In my post last week I discussed innovation’s impact on corporate success. In the meantime I had a very interesting conversation with a student (business economics) related to innovation issues. The core of this conversation highlighted the character of innovation, the difference to inventions and the benefit aspects.
So let us start with a definition for innovation. (I have to mention that starting with a definition is good way to manage conversations and to avoid misunderstandings. I have observed some very controversial and unproductive discussions – some problems did only exist due to different or even unclear understandings and perceptions…). For the purpose of this post I would like to define innovation as follows: developing and delivering services or products which offer benefits. These benefits will be perceived by customers as superior, excellent or new.
Innovation opportunities can arise due to environmental changes. Those changes can create new customer needs and enable organizations to develop better solutions to current customer needs. Having this in mind it is easy to understand why the observation of environmental changes is so important for innovation (and for your company). Changes in living standards, culture, and lifestyle and so on and so forth create new needs. Furthermore environmental changes (e.g. technology, science, data analysis) can offer new solutions for firms to satisfy both current and new customer needs.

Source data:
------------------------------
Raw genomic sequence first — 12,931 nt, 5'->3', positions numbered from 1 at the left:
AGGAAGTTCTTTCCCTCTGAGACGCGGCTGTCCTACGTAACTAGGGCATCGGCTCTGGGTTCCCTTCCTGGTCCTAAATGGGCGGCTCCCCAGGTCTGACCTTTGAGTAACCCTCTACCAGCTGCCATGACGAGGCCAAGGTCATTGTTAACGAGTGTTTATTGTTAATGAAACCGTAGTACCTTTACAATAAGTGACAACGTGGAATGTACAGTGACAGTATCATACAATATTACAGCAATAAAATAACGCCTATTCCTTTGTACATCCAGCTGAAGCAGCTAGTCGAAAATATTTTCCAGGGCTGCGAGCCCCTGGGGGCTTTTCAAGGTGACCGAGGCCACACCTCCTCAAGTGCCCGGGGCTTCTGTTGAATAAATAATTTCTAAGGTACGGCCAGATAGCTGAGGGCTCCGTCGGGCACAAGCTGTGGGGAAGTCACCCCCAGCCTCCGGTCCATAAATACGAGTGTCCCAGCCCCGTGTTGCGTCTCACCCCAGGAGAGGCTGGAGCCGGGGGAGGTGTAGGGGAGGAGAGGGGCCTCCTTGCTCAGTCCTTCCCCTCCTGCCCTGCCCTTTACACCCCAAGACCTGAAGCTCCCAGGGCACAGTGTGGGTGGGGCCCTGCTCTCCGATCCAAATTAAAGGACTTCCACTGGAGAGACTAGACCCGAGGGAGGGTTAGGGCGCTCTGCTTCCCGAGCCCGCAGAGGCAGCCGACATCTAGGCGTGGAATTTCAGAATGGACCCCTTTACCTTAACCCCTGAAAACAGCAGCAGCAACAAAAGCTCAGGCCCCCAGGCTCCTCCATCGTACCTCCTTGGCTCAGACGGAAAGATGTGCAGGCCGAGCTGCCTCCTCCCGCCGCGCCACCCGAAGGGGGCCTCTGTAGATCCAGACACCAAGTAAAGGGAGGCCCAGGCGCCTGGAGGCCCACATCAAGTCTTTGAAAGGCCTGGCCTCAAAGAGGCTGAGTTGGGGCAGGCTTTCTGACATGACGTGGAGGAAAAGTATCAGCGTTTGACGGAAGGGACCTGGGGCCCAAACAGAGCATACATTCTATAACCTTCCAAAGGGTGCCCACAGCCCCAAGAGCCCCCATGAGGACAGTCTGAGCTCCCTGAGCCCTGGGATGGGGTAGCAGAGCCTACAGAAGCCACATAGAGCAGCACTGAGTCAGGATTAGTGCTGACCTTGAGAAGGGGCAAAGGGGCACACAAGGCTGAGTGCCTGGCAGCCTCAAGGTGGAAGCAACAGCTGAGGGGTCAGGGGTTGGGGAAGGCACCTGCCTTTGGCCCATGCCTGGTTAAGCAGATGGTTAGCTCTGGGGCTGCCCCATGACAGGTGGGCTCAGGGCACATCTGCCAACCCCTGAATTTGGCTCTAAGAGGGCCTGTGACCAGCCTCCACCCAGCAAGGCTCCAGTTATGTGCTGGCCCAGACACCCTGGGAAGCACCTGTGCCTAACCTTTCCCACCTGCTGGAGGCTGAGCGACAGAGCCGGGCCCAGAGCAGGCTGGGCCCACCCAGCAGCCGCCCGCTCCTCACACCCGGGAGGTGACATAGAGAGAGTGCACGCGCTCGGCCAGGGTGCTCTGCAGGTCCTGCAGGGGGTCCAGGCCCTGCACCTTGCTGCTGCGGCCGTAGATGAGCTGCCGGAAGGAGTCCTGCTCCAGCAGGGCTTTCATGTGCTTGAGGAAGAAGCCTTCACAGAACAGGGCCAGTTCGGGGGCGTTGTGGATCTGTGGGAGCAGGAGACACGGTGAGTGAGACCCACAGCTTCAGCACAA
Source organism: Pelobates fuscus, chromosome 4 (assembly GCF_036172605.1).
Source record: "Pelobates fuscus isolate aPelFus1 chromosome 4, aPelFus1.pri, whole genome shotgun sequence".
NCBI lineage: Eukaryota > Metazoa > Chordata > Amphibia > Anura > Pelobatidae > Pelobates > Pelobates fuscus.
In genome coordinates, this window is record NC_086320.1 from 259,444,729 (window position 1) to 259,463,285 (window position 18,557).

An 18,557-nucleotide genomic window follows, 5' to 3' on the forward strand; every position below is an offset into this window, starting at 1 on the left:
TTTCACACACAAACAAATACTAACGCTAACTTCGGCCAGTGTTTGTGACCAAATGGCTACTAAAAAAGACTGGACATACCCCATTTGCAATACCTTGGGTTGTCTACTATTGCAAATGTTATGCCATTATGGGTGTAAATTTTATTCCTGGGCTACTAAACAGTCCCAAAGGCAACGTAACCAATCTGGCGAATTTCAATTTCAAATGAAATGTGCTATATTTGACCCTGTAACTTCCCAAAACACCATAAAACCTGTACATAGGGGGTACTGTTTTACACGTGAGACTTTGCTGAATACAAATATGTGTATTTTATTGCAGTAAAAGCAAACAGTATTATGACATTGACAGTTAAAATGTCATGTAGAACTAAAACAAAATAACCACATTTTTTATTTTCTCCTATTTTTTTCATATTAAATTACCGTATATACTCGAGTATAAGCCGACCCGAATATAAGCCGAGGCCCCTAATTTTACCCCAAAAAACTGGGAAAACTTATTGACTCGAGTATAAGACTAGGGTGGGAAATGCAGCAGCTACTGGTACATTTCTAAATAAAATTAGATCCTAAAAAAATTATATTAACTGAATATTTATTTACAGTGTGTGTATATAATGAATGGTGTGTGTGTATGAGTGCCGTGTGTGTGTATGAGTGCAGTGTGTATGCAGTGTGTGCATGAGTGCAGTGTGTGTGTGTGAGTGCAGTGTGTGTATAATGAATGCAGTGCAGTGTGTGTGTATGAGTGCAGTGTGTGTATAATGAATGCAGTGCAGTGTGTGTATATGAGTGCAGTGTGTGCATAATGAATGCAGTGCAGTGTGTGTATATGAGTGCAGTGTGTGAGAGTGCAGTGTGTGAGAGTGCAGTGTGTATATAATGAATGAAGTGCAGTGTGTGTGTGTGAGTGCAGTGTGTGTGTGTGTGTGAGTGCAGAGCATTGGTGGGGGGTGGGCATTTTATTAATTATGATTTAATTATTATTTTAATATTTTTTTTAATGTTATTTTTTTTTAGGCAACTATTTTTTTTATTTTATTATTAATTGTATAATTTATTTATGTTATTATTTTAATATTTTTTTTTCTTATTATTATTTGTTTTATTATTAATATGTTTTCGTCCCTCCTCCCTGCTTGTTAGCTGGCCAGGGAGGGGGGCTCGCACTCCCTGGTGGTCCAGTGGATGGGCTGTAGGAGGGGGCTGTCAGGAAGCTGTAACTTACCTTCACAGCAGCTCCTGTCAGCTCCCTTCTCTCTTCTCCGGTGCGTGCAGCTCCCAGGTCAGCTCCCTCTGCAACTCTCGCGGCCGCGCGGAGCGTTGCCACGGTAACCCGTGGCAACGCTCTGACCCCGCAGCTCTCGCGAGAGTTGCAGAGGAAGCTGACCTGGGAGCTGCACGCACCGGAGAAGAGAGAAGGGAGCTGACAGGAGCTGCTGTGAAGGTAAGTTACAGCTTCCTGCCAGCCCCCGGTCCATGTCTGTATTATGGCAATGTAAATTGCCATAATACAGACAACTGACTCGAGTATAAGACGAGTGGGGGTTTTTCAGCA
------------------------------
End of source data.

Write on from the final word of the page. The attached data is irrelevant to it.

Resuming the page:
So what is the difference between innovation and invention? Inventions may fail to establish markets.
- Invention = a new product!
- Innovation = a new benefit!
What is the issue? A very brief example from one of my favorite industries: Do you need a loan? No, you don’t. You want to buy a new car, a new house etc. etc. Customers basically do not want new products (in this perspective I will exclude branding aspects) – customers want solutions which offer superior or new benefits. Hence true innovations – represented by a service or product – have to fulfill 4 benefit aspects:
- Unique. The new benefits that generated from the new service or product should be perceived from the target group as unique.
- Important. The new benefits should be perceived as important by customers. (Imagine your firm is a maker of digital cameras. Hence you should explain your customers how important an image stabilizer system is…and that your system will deliver the best results)
- Sustainable. The new benefits should be sustainable or at least protected against followers. Measures to do so include patents, time to market and brand management.
- Marketable. Your organization should have the resources, competencies and capabilities to market the product. This aspect also includes an effective and ready to market version of the product.
In the case that your innovations fulfill all 4 benefit criteria your organization is in a good position. Consider my recommendations from my last innovation post (strategy, complexity management!) and then…enter your market.
In one of our next posts we will have a look at the barriers to innovation and how to integrate innovation into strategic planning. Therefore: Come back to Eddielogic!